The New York edition of the 1-54 contemporary African art fair opens on May 3rd, for its fifth season, at Industria in Manhattan’s Meatpacking district. One of the most exciting exhibitions being shown is the work of the 79 year-old Ivorian photographer Paul Kodjo. The works are from the collection of American collector Isabel S. Wilcox, who curated the exhibition with Lydie Diakhate. Kodjo’s black and white photographs, which capture the youthful exuberance of post-independence Côte d’Ivoire in both studio and street settings, are being shown in the US for the first time.
In April 2018, the Musée du Quai Branly in Paris celebrated Kodjo, when 34 of his photographs were purchased for their permanent collection. Much of the credit for this work now being presented in major museums needs to be given to another Ivorian photographer, Ananias Léki Dago, who has been working with Kodjo on repairing more than 30,000 negatives. Most of Kodjo’s negatives had been damaged a few years after Kodjo returned to Côte d’Ivoire in the early 1970s in order to focus on his photography, after working in France as a correspondent for the Ivorian daily Fraternité-Matin. Dago had promoted Kodjo’s work at the 2002 edition of Dago’s photo festival, Les Rencontres du Sud, which he had created in Abidjan as a way to promote local photography. Since then, the two photographers have been united by an interesting form of fraternal, near filial bond, which is reminiscent of some of the images shown in the photo novels (“romans photo”) that Kodjo used to publish in the Ivorian periodical Ivoire Dimanche.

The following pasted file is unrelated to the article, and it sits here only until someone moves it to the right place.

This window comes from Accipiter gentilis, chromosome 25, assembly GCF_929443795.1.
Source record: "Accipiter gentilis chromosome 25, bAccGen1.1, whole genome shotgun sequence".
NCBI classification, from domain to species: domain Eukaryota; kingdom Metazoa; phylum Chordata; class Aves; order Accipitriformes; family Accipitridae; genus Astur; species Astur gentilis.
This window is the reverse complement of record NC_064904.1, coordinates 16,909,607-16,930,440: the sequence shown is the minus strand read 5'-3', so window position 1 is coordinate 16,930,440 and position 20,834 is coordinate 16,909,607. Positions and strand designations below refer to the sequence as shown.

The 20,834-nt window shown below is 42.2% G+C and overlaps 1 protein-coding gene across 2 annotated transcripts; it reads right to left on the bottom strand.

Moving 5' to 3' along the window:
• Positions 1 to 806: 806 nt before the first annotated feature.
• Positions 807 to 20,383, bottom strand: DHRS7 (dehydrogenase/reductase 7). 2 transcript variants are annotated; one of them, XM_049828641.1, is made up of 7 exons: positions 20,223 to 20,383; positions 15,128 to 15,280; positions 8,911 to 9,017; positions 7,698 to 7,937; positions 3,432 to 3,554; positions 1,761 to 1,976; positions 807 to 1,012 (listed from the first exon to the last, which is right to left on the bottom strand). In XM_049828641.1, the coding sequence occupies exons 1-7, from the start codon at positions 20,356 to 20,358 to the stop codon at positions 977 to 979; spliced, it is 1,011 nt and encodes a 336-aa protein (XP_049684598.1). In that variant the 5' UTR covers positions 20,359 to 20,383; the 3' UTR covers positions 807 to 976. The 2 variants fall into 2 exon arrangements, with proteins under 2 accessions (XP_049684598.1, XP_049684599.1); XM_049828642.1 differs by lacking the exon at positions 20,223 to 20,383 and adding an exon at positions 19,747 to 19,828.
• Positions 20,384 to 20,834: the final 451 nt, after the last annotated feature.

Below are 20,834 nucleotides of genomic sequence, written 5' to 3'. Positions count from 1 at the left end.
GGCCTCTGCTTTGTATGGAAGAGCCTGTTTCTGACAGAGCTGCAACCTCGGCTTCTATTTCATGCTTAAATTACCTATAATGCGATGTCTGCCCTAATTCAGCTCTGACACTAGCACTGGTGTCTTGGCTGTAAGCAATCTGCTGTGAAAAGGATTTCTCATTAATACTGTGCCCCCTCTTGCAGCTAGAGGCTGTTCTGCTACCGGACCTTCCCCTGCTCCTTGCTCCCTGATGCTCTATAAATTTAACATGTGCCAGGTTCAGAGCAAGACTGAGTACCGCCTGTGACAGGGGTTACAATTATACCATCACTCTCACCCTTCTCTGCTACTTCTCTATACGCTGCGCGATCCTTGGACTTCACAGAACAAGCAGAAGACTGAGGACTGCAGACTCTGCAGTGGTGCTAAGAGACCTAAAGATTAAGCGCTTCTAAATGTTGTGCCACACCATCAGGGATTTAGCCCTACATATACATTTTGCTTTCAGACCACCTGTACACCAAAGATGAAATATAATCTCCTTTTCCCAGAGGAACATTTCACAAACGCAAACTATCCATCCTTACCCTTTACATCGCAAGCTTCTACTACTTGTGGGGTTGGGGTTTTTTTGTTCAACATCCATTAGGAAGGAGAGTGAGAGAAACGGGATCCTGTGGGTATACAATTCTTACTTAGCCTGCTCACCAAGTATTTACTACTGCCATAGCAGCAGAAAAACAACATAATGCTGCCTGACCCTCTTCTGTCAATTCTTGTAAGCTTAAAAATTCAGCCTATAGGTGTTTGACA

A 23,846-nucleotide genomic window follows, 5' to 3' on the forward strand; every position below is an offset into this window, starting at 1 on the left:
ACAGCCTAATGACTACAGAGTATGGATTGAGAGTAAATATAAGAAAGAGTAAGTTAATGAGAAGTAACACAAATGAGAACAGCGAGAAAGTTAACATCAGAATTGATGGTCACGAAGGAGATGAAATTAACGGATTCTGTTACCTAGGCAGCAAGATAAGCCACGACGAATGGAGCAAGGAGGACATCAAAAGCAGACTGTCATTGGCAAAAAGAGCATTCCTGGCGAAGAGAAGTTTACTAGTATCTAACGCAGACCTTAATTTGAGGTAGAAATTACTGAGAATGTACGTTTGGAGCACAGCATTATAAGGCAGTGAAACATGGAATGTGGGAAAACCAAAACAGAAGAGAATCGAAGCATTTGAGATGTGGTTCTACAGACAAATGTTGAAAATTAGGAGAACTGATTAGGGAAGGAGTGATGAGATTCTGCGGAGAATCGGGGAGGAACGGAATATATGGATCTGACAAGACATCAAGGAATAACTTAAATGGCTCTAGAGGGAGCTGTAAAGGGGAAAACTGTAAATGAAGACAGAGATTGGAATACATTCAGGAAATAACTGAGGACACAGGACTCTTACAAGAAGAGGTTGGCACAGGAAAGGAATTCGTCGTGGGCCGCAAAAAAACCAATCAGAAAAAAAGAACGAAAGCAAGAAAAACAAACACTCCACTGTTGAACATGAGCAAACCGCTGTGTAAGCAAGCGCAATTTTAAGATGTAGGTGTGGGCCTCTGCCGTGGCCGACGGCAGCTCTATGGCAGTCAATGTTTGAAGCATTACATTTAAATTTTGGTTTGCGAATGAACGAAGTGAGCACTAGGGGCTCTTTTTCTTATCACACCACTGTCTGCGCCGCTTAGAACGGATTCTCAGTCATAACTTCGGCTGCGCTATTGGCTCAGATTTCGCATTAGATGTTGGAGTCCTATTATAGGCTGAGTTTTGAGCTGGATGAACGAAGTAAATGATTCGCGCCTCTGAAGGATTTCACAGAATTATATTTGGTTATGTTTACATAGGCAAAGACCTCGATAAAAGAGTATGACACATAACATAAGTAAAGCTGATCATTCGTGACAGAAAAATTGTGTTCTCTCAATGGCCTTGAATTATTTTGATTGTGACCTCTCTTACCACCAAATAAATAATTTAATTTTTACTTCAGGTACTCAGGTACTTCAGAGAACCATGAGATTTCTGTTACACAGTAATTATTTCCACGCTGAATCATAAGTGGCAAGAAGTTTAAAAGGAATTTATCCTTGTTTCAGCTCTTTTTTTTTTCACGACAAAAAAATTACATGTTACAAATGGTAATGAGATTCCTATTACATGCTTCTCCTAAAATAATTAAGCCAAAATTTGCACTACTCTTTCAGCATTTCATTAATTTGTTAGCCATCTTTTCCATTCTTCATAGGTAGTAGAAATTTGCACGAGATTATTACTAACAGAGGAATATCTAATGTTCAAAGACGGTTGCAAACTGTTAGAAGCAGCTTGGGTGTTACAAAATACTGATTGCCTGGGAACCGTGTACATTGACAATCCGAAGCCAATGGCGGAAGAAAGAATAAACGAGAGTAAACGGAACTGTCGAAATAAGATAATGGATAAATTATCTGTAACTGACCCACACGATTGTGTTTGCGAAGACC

On Saturday May 4th, 2019, from 6:30 to 7:30 pm, TRUE Africa editor-in-chief Claude Grunitzky is leading a panel discussion on “The cinematic eye of West African photographer Paul Kodjo: The Ivorian Miracle in the 1970s” with Dago and Antawan Byrd, an art historian who was an associate curator for the 10th Bamako Encounters, Biennale of African Photography, in 2015.
Excerpt from photo-novel, Perdue et retrouvée (Couple in panel living room) Abidjan, 1973